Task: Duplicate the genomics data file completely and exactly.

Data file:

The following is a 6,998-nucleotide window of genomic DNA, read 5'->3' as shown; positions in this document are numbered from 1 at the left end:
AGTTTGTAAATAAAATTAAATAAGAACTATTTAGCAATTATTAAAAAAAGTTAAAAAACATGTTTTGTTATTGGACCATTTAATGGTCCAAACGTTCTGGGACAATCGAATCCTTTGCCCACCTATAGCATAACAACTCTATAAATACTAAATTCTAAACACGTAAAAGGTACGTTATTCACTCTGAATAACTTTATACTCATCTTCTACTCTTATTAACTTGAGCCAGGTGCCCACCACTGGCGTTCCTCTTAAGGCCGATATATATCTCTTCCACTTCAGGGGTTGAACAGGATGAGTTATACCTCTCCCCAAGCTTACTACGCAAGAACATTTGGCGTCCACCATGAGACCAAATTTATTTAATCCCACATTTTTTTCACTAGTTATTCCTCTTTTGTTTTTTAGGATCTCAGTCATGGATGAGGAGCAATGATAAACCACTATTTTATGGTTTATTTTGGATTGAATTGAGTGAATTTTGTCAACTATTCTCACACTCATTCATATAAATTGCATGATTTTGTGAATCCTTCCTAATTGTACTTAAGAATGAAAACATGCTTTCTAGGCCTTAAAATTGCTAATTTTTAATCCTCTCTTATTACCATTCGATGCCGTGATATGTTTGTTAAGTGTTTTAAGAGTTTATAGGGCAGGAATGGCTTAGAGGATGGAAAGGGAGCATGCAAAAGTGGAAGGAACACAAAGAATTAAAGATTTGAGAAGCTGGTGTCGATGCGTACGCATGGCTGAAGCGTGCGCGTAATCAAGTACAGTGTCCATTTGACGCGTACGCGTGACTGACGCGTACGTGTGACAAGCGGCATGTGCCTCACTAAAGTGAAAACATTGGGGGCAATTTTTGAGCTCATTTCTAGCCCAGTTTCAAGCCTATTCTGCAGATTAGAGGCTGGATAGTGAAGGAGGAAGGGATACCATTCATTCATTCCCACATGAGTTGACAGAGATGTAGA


The following is a 6,998-nucleotide window of genomic DNA, read 5'->3' as shown; positions in this document are numbered from 1 at the left end:
AGTTTGTAAATAAAATTAAATAAGAACTATTTAGCAATTATTAAAAAAAGTTAAAAAACATGTTTTGTTATTGGACCATTTAATGGTCCAAACGTTCTGGGACAATCGAATCCTTTGCCCACCTATAGCATAACAACTCTATAAATACTAAATTCTAAACACGTAAAAGGTACGTTATTCACTCTGAATAACTTTATACTCATCTTCTACTCTTATTAACTTGAGCCAGGTGCCCACCACTGGCGTTCCTCTTAAGGCCGATATATATCTCTTCCACTTCAGGGGTTGAACAGGATGAGTTATACCTCTCCCCAAGCTTACTACGCAAGAACATTTGGCGTCCACCATGAGACCAAATTTATTTAATCCCACATTTTTTTCACTAGTTATTCCTCTTTTGTTTTTTAGGATCTCAGTCATGGATGAGGAGCAATGATAAACCACTATTTTATGGTTTATTTTGGATTGAATTGAGTGAATTTTGTCAACTATTCTCACACTCATTCATATAAATTGCATGATTTTGTGAATCCTTCCTAATTGTACTTAAGAATGAAAACATGCTTTCTAGGCCTTAAAATTGCTAATTTTTAATCCTCTCTTATTACCATTCGATGCCGTGATATGTTTGTTAAGTGTTTTAAGAGTTTATAGGGCAGGAATGGCTTAGAGGATGGAAAGGGAGCATGCAAAAGTGGAAGGAACACAAAGAATTAAAGATTTGAGAAGCTGGTGTCGATGCGTACGCATGGCTGAAGCGTGCGCGTAATCAAGTACAGTGTCCATTTGACGCGTACGCGTGACTGACGCGTACGTGTGACAAGCGGCATGTGCCTCACTAAAGTGAAAACATTGGGGGCAATTTTTGAGCTCATTTCTAGCCCAGTTTCAAGCCTATTCTGCAGATTAGAGGCTGGATAGTGAAGGAGGAAGGGATACCATTCATTCATTCCCACATGAGTTGACAGAGATGTAGA